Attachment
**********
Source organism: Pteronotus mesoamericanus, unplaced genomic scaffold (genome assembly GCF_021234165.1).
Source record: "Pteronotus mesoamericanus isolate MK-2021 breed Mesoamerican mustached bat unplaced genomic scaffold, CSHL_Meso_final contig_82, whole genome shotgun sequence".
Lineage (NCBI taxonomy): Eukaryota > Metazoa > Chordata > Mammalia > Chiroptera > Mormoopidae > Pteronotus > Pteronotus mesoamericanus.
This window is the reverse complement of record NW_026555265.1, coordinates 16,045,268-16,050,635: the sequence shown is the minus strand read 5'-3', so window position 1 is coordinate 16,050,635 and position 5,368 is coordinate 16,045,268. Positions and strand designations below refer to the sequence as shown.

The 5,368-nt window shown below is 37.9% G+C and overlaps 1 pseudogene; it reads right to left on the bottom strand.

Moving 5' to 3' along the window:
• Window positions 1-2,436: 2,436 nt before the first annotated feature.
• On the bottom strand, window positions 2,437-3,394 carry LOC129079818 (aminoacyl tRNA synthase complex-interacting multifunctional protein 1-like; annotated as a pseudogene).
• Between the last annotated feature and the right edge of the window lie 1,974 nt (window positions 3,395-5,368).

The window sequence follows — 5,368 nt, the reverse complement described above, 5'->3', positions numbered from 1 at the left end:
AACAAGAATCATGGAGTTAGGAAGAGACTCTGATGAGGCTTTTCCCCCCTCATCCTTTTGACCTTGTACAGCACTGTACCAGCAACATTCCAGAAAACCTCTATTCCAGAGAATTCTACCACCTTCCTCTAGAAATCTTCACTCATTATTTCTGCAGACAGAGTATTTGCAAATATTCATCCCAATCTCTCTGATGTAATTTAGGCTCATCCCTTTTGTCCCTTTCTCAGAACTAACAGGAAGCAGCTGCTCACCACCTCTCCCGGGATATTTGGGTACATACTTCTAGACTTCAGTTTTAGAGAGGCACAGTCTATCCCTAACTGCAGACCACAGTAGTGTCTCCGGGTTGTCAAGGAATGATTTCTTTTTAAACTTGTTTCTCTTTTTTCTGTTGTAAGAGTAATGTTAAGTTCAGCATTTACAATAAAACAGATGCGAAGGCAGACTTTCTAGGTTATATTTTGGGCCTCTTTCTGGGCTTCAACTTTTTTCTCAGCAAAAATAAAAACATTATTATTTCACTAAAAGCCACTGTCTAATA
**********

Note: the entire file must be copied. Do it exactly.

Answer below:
Source organism: Pteronotus mesoamericanus, unplaced genomic scaffold (genome assembly GCF_021234165.1).
Source record: "Pteronotus mesoamericanus isolate MK-2021 breed Mesoamerican mustached bat unplaced genomic scaffold, CSHL_Meso_final contig_82, whole genome shotgun sequence".
Lineage (NCBI taxonomy): Eukaryota > Metazoa > Chordata > Mammalia > Chiroptera > Mormoopidae > Pteronotus > Pteronotus mesoamericanus.
This window is the reverse complement of record NW_026555265.1, coordinates 16,045,268-16,050,635: the sequence shown is the minus strand read 5'-3', so window position 1 is coordinate 16,050,635 and position 5,368 is coordinate 16,045,268. Positions and strand designations below refer to the sequence as shown.

The 5,368-nt window shown below is 37.9% G+C and overlaps 1 pseudogene; it reads right to left on the bottom strand.

Moving 5' to 3' along the window:
• Window positions 1-2,436: 2,436 nt before the first annotated feature.
• On the bottom strand, window positions 2,437-3,394 carry LOC129079818 (aminoacyl tRNA synthase complex-interacting multifunctional protein 1-like; annotated as a pseudogene).
• Between the last annotated feature and the right edge of the window lie 1,974 nt (window positions 3,395-5,368).

The window sequence follows — 5,368 nt, the reverse complement described above, 5'->3', positions numbered from 1 at the left end:
AACAAGAATCATGGAGTTAGGAAGAGACTCTGATGAGGCTTTTCCCCCCTCATCCTTTTGACCTTGTACAGCACTGTACCAGCAACATTCCAGAAAACCTCTATTCCAGAGAATTCTACCACCTTCCTCTAGAAATCTTCACTCATTATTTCTGCAGACAGAGTATTTGCAAATATTCATCCCAATCTCTCTGATGTAATTTAGGCTCATCCCTTTTGTCCCTTTCTCAGAACTAACAGGAAGCAGCTGCTCACCACCTCTCCCGGGATATTTGGGTACATACTTCTAGACTTCAGTTTTAGAGAGGCACAGTCTATCCCTAACTGCAGACCACAGTAGTGTCTCCGGGTTGTCAAGGAATGATTTCTTTTTAAACTTGTTTCTCTTTTTTCTGTTGTAAGAGTAATGTTAAGTTCAGCATTTACAATAAAACAGATGCGAAGGCAGACTTTCTAGGTTATATTTTGGGCCTCTTTCTGGGCTTCAACTTTTTTCTCAGCAAAAATAAAAACATTATTATTTCACTAAAAGCCACTGTCTAATA